Sun, Oct 02, 2016 - Page 1 News List

Yuan joins IMF reserve currencies

SUPERFICIAL:Critics said the move was symbolic, while US Secretary of the Treasury Jack Lew said the renminbi was ‘quite a ways’ from true reserve currency status

Reuters, BEIJING

The yuan yesterday joined the IMF’s basket of reserve currencies in a milestone for the Chinese government’s campaign for recognition as a global economic power.

The yuan joins the US dollar, the euro, the yen and British pound in the IMF’s special drawing rights (SDR) basket, which determines currencies that countries can receive as part of IMF loans. It marks the first time a new currency has been added since the euro was launched in 1999.

The IMF is adding the yuan, also known as the renminbi, or “people’s money,” on the same day that the Chinese Communist Party celebrates the founding of the People’s Republic of China in 1949.

“The inclusion into the SDR is a milestone in the internationalization of the renminbi, and is an affirmation of the success of China’s economic development and results of the reform and opening up of the financial sector,” the People’s Bank of China said in a statement.

China will use this opportunity to further deepen economic reforms and open up the sector to promote global growth, the bank said.

The IMF last year announced that it would add the yuan to the basket, so actual inclusion is not expected to affect financial markets.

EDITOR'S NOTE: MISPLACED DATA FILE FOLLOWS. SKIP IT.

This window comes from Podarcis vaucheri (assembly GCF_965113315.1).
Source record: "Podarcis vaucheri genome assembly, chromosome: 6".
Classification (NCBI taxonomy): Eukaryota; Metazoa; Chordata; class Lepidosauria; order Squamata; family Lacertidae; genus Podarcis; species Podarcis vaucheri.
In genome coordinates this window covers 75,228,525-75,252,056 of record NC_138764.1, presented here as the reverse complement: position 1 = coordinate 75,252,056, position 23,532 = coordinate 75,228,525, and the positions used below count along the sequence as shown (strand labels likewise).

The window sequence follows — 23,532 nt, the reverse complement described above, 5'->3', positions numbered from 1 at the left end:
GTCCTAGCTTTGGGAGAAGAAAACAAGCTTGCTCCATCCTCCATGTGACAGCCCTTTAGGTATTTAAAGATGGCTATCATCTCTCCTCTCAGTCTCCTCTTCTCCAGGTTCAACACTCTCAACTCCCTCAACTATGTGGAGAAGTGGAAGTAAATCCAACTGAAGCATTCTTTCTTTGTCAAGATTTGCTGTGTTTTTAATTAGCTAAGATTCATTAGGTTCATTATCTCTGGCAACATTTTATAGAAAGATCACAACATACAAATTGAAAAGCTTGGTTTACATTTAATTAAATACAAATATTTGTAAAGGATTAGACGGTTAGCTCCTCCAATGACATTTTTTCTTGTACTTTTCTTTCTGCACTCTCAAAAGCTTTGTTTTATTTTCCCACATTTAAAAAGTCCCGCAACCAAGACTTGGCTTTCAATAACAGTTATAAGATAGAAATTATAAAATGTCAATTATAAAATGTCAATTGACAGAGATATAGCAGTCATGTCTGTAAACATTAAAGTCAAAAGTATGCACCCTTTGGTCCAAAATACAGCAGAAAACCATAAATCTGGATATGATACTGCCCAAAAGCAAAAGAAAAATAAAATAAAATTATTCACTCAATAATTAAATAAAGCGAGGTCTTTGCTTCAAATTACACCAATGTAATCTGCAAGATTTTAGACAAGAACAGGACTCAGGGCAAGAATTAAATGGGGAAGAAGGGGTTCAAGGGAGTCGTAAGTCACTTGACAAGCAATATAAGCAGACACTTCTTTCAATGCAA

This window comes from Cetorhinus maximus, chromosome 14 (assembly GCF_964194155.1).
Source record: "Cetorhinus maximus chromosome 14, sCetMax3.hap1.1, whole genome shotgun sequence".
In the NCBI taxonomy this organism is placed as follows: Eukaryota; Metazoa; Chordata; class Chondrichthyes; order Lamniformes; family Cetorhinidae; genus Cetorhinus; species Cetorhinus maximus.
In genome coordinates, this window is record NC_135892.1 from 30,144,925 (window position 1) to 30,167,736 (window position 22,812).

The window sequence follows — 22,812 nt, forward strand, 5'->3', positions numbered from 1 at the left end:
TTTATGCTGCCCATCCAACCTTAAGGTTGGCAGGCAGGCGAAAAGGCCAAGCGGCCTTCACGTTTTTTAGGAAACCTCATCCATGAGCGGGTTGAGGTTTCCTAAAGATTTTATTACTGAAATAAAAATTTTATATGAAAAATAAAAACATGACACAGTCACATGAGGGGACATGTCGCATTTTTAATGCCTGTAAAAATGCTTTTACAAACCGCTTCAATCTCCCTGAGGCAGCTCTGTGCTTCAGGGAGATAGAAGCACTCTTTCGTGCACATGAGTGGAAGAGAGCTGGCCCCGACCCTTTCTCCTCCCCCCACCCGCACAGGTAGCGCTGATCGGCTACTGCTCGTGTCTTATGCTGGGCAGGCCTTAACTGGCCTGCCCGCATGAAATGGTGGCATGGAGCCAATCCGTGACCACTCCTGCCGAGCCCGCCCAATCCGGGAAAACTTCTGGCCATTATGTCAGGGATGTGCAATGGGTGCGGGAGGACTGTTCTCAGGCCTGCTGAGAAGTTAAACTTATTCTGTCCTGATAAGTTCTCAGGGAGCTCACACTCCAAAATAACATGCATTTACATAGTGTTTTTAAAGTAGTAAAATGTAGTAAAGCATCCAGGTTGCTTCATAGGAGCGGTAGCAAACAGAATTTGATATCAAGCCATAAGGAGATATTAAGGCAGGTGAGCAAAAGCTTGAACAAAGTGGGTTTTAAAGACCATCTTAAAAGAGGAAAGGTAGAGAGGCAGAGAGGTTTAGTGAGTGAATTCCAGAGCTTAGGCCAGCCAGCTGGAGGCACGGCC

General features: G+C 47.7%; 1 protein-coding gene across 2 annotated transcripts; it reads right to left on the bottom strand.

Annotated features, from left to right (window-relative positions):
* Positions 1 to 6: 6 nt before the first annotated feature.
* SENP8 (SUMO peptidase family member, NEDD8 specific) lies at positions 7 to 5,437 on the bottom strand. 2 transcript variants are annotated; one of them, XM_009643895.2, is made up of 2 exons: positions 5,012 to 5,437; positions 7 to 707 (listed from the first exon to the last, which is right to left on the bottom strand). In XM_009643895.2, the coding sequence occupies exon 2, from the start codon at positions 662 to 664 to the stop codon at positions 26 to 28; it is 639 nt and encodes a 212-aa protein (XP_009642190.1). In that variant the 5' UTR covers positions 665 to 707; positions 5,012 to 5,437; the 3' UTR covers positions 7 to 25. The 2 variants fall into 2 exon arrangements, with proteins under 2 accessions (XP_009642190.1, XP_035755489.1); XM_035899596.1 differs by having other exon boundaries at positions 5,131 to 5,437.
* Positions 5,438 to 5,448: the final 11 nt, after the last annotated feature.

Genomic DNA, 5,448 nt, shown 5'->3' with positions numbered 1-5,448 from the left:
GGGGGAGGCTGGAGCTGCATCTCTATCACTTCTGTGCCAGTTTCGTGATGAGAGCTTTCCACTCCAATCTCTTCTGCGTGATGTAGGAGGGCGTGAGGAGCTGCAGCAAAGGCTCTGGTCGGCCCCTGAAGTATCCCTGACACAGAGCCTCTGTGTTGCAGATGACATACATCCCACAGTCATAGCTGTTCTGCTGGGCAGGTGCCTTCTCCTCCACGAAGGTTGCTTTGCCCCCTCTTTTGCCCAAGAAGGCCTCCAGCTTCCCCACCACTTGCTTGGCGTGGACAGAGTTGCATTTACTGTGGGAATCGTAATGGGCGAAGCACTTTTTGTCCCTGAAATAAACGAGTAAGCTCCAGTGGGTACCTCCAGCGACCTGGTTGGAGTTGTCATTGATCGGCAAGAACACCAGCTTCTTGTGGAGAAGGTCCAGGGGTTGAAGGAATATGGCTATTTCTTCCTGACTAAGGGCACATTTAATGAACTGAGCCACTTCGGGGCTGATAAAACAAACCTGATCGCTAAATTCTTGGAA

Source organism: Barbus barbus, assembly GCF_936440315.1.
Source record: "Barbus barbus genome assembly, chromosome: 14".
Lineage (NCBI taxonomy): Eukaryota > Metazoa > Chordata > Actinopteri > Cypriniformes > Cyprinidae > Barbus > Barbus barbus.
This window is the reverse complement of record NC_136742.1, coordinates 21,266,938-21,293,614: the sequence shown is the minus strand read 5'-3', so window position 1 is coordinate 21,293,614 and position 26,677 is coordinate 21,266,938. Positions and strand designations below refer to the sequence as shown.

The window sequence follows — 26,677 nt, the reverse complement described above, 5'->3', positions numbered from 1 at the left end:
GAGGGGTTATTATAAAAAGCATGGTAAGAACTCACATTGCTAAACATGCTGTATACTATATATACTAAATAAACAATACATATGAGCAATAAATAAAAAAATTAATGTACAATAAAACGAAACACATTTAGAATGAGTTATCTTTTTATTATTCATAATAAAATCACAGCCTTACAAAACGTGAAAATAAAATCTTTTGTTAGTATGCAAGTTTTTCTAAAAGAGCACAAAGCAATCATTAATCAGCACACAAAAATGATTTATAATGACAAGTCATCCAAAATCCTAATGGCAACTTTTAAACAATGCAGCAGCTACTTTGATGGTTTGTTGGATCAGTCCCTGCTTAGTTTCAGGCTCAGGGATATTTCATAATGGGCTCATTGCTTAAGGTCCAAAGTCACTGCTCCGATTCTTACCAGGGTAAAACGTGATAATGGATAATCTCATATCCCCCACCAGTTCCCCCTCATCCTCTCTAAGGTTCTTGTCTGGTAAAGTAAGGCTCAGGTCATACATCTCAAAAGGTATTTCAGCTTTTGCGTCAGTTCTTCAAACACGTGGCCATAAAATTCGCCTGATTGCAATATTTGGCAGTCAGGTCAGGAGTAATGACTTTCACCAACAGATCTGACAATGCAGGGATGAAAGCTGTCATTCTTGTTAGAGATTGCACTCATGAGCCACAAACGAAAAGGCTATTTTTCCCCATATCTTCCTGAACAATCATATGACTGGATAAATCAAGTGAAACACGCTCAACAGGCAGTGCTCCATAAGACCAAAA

However, it places Beijing’s often opaque economic and foreign-exchange policy in the international spotlight as some central banks add yuan assets to their official reserves.

Critics say that the move is largely symbolic and the yuan does not fully meet IMF reserve currency criteria of being freely usable, widely used to settle trade or widely traded in financial markets.

Republican US presidential candidate Donald Trump has said he will formally label China a currency manipulator if he wins next month’s election.

China stunned investors by devaluing the currency last year and the yuan has since weakened to near six-year lows, adding to worries about already feeble global growth.

Some China watchers also fear that Beijing’s commitment to further market opening and financial sector reforms will fade after its diplomatic success, despite repeated reassurances from Beijing it will continue with the process.

US Secretary of the Treasury Jack Lew on Thursday said that the yuan was “quite a ways” from true global reserve currency status.

The new IMF status recognizes the “enormous” change in China in the past 10 years that had made the yuan more open, but Beijing still has work to do to make its currency and its economy more market-driven, he said.

Capital Economics said inclusion of the currency in the SDR basket will have minimal effect on foreign demand for yuan assets, so “offers little support” for the currency.

“If anything, the risk is that official intervention to keep the renminbi stable ahead of its inclusion will subsequently be pared back, allowing for renewed deprecation,” it said in a research note.

The IMF on Friday fixed the relative amounts of the five currencies in the basket for five years, based on their average exchange rates over the past three months.

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